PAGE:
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FIRST DRIVE

Lexus GX 470 SUV provides room to grow at a lower price

At $45,000, the new entry bridges the gap between the RX and the LX. Its length and optional third row of seats make for more comfort, but the handling and mileage are truck-like.

March 05, 2003|Jim Mateja | Chicago Tribune

When you stop to refuel after a few hours on the road and must break a $100 bill, you begin to wonder whether it would have been cheaper to fly.

My adventure took place in a new-for-2003 Lexus GX 470 sport utility vehicle, an addition to Toyota's luxury division. The GX was added to provide a $45,000 model, so owners of the $35,000 Lexus RX 300 had a vehicle to move up to without having to climb all the way to the $63,000 Lexus LX 470.

The GX 470 is built on a 109.8-inch wheelbase and is 188.2 inches long overall. By comparison, the wheelbase on the RX 300 is 6 inches shorter, and the vehicle is 8 inches shorter overall.

RX 300 owners move up when they want more comfort and more room. The RX 300 provides two rows of seats, while the GX 470 has three. The added seats cost $2,030, though for that price Lexus throws in rear-seat air conditioning. The LX 470 also offers three rows of seats, but $2,030 is a lot cheaper than $63,000, don't you think?

To get to the third row, you pull a lever and the seat flips open.

If you need more cargo capacity than seats, each side of the split-bench third row flips sideways and hooks to the cabin wall. No need to remove them. If more room is needed, the second-row seat backs fold as well.

Rather than a flip-open hatch lid, the GX 470 comes with a swing-open rear door. The advantage is that the door opens wide for loading luggage, gear or clubs while in your driveway. The disadvantage is that if someone has parked close behind you at the mall, loading may not be so easy.

The GX 470 is built on a Toyota 4Runner sport utility platform, which means it is truck-based and, as expected, delivers truck-like ride and handling. It comes with a system called Adaptive Variable Suspension Damping designed to smooth out the ride by continuously adjusting shock rates at each wheel based on road surface, vehicle speed, steering and braking inputs. All well and good, but the seat-of-the-pants sensation is that you are riding in a truck and not in a sedan.

The RX 300 (which becomes the RX 330 when the redesigned model with a bigger 3.3-liter, 230-horsepower V-6 replaces the 3-liter, 220-horsepower V-6 this month is based on the Camry platform. It delivers a much smoother ride and improved handling, not to mention better mileage (18 mpg city/24 mpg highway), though it does so without a V-8 engine.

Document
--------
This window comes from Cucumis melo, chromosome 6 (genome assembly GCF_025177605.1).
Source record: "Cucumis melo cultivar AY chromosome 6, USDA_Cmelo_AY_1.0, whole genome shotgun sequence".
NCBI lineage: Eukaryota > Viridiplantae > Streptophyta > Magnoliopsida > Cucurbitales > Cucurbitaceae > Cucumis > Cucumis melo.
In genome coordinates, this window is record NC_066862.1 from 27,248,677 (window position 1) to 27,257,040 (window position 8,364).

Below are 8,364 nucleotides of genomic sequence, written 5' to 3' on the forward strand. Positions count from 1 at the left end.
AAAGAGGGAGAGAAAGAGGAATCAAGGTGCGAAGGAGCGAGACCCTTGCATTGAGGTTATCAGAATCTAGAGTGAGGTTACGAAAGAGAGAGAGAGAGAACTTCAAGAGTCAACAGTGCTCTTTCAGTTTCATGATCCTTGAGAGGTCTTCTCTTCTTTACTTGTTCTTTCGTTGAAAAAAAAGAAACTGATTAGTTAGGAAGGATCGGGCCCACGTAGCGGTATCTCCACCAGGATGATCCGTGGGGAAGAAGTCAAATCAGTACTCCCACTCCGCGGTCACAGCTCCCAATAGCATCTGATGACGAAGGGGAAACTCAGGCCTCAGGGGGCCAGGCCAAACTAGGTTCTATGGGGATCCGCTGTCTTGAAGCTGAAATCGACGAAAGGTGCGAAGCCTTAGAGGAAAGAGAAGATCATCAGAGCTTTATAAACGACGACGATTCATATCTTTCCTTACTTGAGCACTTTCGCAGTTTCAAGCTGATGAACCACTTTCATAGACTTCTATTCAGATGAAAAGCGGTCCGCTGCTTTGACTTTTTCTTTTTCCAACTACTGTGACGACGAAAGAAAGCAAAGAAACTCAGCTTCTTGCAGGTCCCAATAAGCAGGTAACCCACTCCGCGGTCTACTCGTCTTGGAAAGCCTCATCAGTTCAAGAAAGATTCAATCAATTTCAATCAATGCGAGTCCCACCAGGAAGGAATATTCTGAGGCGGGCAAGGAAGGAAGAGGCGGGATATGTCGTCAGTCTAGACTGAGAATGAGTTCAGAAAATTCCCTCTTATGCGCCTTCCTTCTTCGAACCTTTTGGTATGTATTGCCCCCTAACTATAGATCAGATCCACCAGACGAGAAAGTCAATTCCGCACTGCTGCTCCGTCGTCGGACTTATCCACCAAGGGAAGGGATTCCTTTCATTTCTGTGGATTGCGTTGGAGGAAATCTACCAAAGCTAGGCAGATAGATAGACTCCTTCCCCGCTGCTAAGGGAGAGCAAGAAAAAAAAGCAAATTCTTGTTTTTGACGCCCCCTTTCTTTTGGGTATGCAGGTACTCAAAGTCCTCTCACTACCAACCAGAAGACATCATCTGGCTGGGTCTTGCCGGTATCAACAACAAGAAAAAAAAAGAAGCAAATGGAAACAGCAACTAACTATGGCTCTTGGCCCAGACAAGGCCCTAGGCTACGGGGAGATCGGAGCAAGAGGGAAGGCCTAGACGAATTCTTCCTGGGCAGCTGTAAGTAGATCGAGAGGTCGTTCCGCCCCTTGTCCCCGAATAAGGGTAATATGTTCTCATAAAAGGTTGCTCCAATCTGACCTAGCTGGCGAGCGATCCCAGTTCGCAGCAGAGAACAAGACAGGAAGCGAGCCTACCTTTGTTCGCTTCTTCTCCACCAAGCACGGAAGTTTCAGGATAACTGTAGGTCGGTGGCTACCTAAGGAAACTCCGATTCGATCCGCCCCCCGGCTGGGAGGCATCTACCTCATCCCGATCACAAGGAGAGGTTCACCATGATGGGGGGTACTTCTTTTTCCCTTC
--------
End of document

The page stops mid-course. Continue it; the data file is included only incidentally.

The GX 470 is powered by the same 4.7-liter, 235-horsepower, 32-valve V-8 that is in the larger LX 470. It is teamed with a 5-speed automatic. It has adequate power, and pulling out to pass was a quick and easy task.

However, the fuel economy is only 15 mpg in the city and 18 mpg on the highway, so always carry a $100 bill. And if the car ahead of you has a Sierra Club sticker on its bumper, don't expect a friendly wave from the driver when you pass.

The GX 470 sits high to provide the clearance needed for off-roading. On the road, the height makes it easy to see ahead when the weather is clear -- and it's even nicer when it is storming and you need to allow for quicker reaction times.

The height has two disadvantages, though. The GX 470 has a tendency to lean in the turns, and entering or exiting the cabin can be a challenge for the short of stature. The GX 470 comes with an illuminated running board, which is excellent at night, but the board is rather teeny and meant more for toes than feet.

If Lexus doesn't blink at charging $2,030 for a couple of seats, why doesn't it offer a power retractable running board like the Lincoln Navigator's to help you get in and out? Or at least it could widen the running board.

The all-wheel-drive system is full-time, so you don't have to twist dials or levers to engage it. AWD helps to put you at ease when having to maneuver in a storm. Of course, there are a number of sophisticated technology systems used in the GX 470 to ensure safe, stable, driver-in-control motoring in fair or foul weather, such as:

* Anti-lock brakes with traction control and brake assist that automatically use more force to engage ABS when the driver is not applying enough pedal pressure.

* Vehicle skid control to help control loss of lateral traction when cornering on slippery surfaces by using throttle control or brake intervention.

* Downhill assist control to limit and hold vehicle speed when negotiating steep declines off-road.

* Hill-start assist control to keep the vehicle stationary when starting on a steep incline or slippery surface.

If you need routing assistance, the GX 470 offers an optional navigation system that's packaged with a Mark Levinson audio system for $2,700. Of course, for $2,700 you could employ a guide -- Mark Levinson, perhaps.

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